A new start for collective bargaining in Europe

News | 25 June 2019
ILO Regional Director for Europe and Central Asia, Heinz Koller, addressed a High-level conference on “A new start for collective bargaining in Europe”, which was organized by ETUC and the Romanian Presidency of the Council of the EU.

He underlined that collective bargaining is one of the fundamental principles and rights at work, and at the heart of social dialogue. The Centenary Declaration for the Future of Work, which was adopted at the International Labour Conference, states that “Social dialogue, including collective bargaining and tripartite cooperation, provides an essential foundation of all ILO action and contributes to successful policy and decision-making in its member States”.

Although ILO Convention 98 on the Right to Organise and Collective Bargaining has been widely ratified, compliance remains a real issue.

Between 1985 and 2016, the share of employees covered by collective agreements shrank by a fourth, from 45% to 32%. “There is significant variation in bargaining coverage ranging from very low levels in Turkey, the United States, the Republic of Korea and Mexico; medium-low levels in Japan, Canada, the United Kingdom and South Africa; medium-high levels in Brazil, Germany and Australia; and high levels in Belgium, Italy and France”, the Regional Director said.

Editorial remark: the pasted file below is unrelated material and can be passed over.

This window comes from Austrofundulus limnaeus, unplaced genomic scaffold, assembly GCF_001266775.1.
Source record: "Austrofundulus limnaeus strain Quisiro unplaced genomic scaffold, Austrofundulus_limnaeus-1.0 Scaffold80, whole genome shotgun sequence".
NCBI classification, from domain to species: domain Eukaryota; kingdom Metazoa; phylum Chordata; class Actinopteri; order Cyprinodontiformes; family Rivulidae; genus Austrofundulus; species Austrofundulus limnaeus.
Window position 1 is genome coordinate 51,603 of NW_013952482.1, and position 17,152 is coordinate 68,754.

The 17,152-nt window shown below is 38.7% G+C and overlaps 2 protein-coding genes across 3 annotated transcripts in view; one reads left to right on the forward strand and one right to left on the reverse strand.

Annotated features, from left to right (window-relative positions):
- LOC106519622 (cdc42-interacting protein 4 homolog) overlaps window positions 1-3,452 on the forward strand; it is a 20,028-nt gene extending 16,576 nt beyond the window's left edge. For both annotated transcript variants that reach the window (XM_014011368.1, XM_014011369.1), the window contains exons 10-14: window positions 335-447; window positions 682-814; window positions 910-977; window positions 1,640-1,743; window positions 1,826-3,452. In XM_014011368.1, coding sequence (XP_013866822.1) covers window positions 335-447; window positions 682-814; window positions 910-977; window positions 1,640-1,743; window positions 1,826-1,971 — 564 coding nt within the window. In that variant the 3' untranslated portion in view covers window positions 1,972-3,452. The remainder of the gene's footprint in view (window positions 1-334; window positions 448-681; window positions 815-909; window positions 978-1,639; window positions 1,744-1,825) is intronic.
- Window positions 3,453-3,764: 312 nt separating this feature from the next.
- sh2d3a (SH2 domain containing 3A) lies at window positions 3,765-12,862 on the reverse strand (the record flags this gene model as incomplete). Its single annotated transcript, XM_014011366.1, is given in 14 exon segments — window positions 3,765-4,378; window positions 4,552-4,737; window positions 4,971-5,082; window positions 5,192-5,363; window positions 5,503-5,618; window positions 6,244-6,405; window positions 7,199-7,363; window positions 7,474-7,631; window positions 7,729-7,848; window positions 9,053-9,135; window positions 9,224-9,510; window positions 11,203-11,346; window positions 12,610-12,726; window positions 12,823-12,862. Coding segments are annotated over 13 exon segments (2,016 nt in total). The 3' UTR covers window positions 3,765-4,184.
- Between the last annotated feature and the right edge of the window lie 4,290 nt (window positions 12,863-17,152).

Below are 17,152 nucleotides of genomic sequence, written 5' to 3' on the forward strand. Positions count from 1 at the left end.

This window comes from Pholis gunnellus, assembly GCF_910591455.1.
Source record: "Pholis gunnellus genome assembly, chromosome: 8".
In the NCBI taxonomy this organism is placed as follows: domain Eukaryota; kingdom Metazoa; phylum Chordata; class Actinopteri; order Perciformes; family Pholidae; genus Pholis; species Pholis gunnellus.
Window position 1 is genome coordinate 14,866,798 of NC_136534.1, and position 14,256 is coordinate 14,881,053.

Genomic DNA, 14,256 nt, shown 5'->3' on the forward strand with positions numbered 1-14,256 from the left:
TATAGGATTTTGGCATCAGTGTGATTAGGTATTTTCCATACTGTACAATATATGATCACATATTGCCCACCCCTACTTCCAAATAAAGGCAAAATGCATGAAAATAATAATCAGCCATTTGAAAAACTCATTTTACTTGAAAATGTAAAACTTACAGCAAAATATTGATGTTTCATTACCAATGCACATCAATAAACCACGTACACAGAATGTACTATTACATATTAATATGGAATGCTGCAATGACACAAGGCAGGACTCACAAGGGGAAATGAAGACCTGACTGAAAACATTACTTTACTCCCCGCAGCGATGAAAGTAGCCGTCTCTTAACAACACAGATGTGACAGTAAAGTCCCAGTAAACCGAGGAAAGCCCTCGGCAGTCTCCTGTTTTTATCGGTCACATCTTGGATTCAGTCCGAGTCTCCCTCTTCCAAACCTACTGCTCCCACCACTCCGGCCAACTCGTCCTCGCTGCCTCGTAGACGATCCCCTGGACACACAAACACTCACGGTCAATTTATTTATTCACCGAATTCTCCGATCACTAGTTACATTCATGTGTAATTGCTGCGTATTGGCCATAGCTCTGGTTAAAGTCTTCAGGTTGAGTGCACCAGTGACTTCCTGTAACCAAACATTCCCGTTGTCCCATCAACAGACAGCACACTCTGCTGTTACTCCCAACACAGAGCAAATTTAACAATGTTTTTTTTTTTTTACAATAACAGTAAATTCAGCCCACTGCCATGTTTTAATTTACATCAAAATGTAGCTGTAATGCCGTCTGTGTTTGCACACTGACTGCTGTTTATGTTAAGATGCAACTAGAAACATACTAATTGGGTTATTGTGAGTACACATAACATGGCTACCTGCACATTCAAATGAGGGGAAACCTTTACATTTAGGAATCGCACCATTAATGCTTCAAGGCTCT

“Globally, Europe is complying better than others, but this should not overshadow the fact that there is a real and rapid degradation of collective bargaining as well as social dialogue in the region,” he said.

There are various reasons for this: the rise of globalization and deregulation over the last decades, the emergence of the platform economy, a decrease in unionization in many countries, the global financial crisis which has led to a decline in collective bargaining coverage in a number of countries, and certain labour law reforms which have been adopted over the last decade, especially in the new EU Member States and the Balkans, many of which have considerably weakened collective bargaining.

In order to cope with the challenges in the world of work, such as non-standard forms of work and technological progress, collective bargaining is more necessary than ever. It has allowed countries to better resist the impact of financial crises and sectoral bargaining remains one of the best instruments to ensure decent work, he concluded.